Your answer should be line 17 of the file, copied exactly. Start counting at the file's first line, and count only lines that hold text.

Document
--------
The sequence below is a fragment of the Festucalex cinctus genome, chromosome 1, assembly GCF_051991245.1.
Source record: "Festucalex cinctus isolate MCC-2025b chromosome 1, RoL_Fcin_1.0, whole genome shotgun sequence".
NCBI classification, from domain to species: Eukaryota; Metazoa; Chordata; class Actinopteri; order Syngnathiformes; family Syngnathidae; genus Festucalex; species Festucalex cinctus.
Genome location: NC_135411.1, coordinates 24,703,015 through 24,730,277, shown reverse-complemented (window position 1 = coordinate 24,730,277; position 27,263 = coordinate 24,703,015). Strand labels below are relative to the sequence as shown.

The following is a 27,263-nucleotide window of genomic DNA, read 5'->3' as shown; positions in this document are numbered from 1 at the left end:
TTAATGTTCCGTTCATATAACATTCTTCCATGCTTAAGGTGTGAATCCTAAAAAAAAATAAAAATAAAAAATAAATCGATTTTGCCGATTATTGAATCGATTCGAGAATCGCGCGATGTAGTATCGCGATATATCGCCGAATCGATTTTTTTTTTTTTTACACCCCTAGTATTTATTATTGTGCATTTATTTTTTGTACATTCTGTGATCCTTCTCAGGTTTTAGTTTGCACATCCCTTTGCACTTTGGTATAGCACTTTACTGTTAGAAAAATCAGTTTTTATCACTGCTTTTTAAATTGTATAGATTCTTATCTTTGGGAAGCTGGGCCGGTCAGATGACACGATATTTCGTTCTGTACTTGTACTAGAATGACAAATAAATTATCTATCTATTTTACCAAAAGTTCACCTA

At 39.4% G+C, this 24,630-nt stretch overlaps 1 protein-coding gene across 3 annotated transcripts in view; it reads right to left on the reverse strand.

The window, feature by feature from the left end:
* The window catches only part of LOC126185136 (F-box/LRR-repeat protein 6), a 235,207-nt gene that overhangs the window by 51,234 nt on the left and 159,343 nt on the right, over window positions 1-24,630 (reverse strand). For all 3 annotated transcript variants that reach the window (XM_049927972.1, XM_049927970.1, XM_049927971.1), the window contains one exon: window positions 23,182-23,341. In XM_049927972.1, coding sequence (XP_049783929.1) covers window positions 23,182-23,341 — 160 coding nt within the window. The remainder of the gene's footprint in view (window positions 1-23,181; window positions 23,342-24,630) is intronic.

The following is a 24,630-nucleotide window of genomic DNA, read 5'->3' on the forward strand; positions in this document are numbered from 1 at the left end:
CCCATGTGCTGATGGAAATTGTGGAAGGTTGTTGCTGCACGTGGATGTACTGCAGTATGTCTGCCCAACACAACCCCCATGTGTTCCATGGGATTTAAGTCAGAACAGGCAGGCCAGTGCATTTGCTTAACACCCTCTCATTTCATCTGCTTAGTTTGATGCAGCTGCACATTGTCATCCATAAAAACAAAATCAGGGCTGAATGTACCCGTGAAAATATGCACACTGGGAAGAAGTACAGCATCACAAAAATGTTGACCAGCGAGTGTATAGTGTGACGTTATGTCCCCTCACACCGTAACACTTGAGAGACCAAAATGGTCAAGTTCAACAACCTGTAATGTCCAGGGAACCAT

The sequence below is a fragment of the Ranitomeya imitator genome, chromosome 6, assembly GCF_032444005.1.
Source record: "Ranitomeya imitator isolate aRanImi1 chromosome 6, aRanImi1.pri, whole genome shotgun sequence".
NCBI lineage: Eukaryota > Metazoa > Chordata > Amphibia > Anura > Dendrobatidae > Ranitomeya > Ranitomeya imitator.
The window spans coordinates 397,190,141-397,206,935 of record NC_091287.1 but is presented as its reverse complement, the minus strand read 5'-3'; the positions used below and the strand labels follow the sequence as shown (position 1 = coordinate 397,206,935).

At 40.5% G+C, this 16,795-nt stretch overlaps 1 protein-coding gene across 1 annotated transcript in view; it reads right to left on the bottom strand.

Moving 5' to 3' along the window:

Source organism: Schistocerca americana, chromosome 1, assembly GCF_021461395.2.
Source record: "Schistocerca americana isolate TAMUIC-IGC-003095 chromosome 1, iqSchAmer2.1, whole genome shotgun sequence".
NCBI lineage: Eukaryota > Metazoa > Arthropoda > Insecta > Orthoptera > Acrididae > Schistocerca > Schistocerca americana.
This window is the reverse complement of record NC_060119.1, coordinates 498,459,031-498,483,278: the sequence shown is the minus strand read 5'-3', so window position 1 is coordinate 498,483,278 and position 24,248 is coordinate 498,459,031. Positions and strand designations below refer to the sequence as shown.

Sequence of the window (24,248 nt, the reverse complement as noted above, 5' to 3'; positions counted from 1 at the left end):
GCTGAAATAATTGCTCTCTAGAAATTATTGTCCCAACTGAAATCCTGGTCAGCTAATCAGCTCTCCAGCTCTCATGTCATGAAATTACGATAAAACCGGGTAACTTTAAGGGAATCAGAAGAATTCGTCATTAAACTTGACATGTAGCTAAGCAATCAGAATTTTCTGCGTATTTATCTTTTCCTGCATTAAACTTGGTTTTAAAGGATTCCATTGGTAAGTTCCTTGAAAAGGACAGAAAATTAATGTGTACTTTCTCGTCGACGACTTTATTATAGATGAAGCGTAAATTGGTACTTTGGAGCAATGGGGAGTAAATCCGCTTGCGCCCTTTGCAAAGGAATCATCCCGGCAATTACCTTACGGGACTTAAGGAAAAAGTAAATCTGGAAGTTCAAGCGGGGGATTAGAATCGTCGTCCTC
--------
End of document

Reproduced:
Moving 5' to 3' along the window: